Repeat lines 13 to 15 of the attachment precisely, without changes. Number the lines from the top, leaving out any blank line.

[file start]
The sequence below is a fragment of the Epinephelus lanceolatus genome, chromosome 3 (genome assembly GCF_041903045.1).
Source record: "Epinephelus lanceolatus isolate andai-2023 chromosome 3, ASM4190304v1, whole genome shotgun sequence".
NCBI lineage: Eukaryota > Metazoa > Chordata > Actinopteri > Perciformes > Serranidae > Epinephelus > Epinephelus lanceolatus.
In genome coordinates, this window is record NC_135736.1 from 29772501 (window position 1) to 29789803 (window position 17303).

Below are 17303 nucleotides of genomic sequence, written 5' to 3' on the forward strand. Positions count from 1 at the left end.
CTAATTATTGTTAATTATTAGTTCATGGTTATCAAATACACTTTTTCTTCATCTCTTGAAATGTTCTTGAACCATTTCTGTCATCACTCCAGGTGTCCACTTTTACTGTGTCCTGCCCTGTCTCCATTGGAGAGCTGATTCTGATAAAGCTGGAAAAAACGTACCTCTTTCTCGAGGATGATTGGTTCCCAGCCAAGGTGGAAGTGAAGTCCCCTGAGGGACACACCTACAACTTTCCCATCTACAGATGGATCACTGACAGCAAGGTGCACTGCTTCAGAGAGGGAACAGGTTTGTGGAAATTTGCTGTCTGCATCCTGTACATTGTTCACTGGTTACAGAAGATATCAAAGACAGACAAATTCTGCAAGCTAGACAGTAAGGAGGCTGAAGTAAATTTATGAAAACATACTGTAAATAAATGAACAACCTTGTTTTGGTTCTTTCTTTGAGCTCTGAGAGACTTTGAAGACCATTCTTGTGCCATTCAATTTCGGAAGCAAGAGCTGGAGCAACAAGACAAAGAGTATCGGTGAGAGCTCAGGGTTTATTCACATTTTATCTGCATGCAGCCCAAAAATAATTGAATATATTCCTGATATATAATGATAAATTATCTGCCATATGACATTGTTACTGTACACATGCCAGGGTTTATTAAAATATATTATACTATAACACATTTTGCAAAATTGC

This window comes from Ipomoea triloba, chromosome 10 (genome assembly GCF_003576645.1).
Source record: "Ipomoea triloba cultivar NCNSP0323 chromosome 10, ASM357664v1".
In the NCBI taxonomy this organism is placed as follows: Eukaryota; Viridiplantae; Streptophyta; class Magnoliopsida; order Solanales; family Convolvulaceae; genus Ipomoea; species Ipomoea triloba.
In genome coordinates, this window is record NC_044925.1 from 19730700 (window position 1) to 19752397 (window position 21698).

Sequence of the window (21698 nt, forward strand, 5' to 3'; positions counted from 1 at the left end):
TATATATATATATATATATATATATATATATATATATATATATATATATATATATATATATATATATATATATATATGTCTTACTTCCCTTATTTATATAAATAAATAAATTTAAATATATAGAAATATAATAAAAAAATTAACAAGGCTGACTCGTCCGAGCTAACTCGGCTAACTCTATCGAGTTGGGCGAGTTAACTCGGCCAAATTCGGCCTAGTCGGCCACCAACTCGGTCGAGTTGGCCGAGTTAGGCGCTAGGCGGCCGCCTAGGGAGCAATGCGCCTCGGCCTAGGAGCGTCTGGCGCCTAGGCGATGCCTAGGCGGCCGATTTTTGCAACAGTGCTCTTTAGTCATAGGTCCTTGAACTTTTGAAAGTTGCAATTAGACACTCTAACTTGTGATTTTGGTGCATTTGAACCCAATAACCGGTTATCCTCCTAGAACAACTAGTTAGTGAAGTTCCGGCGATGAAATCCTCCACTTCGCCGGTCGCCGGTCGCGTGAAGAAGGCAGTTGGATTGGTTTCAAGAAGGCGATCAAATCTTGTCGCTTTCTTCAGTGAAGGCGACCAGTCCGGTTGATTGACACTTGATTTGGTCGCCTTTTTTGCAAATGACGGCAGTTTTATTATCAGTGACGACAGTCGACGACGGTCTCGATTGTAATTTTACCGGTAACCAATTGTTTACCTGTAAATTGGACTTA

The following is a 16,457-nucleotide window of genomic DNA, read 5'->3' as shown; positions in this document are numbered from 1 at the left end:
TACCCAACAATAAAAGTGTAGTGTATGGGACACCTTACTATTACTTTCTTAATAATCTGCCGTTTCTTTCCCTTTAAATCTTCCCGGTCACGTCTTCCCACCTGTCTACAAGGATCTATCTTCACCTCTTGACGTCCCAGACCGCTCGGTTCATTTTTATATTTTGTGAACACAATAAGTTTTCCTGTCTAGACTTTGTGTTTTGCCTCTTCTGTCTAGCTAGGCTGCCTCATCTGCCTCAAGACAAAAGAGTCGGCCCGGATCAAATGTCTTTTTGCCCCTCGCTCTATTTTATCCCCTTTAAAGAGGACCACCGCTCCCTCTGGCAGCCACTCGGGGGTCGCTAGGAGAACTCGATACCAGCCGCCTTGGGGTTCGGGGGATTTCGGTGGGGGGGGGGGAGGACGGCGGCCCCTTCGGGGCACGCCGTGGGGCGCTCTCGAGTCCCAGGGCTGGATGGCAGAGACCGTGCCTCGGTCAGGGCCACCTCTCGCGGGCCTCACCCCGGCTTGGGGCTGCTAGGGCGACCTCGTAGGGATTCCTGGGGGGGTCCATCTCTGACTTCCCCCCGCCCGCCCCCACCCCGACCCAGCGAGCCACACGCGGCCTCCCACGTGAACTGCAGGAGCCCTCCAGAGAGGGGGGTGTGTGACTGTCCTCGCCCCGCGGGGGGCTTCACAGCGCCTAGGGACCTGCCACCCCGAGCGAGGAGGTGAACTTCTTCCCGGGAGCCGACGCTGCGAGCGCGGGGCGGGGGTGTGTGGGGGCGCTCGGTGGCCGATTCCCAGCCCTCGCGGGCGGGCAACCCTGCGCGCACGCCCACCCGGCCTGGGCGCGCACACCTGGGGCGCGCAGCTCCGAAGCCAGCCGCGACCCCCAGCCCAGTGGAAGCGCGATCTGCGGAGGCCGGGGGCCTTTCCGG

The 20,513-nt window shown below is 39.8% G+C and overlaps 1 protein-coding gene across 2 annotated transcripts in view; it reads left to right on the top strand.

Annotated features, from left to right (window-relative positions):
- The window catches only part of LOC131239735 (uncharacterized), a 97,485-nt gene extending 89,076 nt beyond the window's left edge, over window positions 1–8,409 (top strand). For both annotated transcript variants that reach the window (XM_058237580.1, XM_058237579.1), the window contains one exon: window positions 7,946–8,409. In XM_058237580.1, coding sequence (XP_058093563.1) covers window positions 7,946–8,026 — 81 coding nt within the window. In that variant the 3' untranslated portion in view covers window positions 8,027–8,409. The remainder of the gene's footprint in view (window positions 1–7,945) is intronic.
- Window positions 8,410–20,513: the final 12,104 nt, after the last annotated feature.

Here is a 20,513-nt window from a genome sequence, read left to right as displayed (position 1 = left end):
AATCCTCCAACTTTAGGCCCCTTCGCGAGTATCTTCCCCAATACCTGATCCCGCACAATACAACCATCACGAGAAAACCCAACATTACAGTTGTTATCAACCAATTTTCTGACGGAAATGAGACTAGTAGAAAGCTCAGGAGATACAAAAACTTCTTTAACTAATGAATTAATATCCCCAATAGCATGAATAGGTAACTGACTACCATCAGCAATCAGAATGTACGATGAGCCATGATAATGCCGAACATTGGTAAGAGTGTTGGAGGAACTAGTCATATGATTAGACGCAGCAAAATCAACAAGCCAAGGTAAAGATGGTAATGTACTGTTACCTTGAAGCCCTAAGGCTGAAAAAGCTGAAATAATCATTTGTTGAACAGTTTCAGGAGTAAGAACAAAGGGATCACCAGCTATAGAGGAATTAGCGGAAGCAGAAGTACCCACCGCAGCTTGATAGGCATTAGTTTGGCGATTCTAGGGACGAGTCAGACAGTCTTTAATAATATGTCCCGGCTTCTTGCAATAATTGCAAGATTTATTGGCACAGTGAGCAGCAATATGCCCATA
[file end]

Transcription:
The following is a 16,457-nucleotide window of genomic DNA, read 5'->3' as shown; positions in this document are numbered from 1 at the left end:
TACCCAACAATAAAAGTGTAGTGTATGGGACACCTTACTATTACTTTCTTAATAATCTGCCGTTTCTTTCCCTTTAAATCTTCCCGGTCACGTCTTCCCACCTGTCTACAAGGATCTATCTTCACCTCTTGACGTCCCAGACCGCTCGGTTCATTTTTATATTTTGTGAACACAATAAGTTTTCCTGTCTAGACTTTGTGTTTTGCCTCTTCTGTCTAGCTAGGCTGCCTCATCTGCCTCAAGACAAAAGAGTCGGCCCGGATCAAATGTCTTTTTGCCCCTCGCTCTATTTTATCCCCTTTAAAGAGGACCACCGCTCCCTCTGGCAGCCACTCGGGGGTCGCTAGGAGAACTCGATACCAGCCGCCTTGGGGTTCGGGGGATTTCGGTGGGGGGGGGGGAGGACGGCGGCCCCTTCGGGGCACGCCGTGGGGCGCTCTCGAGTCCCAGGGCTGGATGGCAGAGACCGTGCCTCGGTCAGGGCCACCTCTCGCGGGCCTCACCCCGGCTTGGGGCTGCTAGGGCGACCTCGTAGGGATTCCTGGGGGGGTCCATCTCTGACTTCCCCCCGCCCGCCCCCACCCCGACCCAGCGAGCCACACGCGGCCTCCCACGTGAACTGCAGGAGCCCTCCAGAGAGGGGGGTGTGTGACTGTCCTCGCCCCGCGGGGGGCTTCACAGCGCCTAGGGACCTGCCACCCCGAGCGAGGAGGTGAACTTCTTCCCGGGAGCCGACGCTGCGAGCGCGGGGCGGGGGTGTGTGGGGGCGCTCGGTGGCCGATTCCCAGCCCTCGCGGGCGGGCAACCCTGCGCGCACGCCCACCCGGCCTGGGCGCGCACACCTGGGGCGCGCAGCTCCGAAGCCAGCCGCGACCCCCAGCCCAGTGGAAGCGCGATCTGCGGAGGCCGGGGGCCTTTCCGG

The 20,513-nt window shown below is 39.8% G+C and overlaps 1 protein-coding gene across 2 annotated transcripts in view; it reads left to right on the top strand.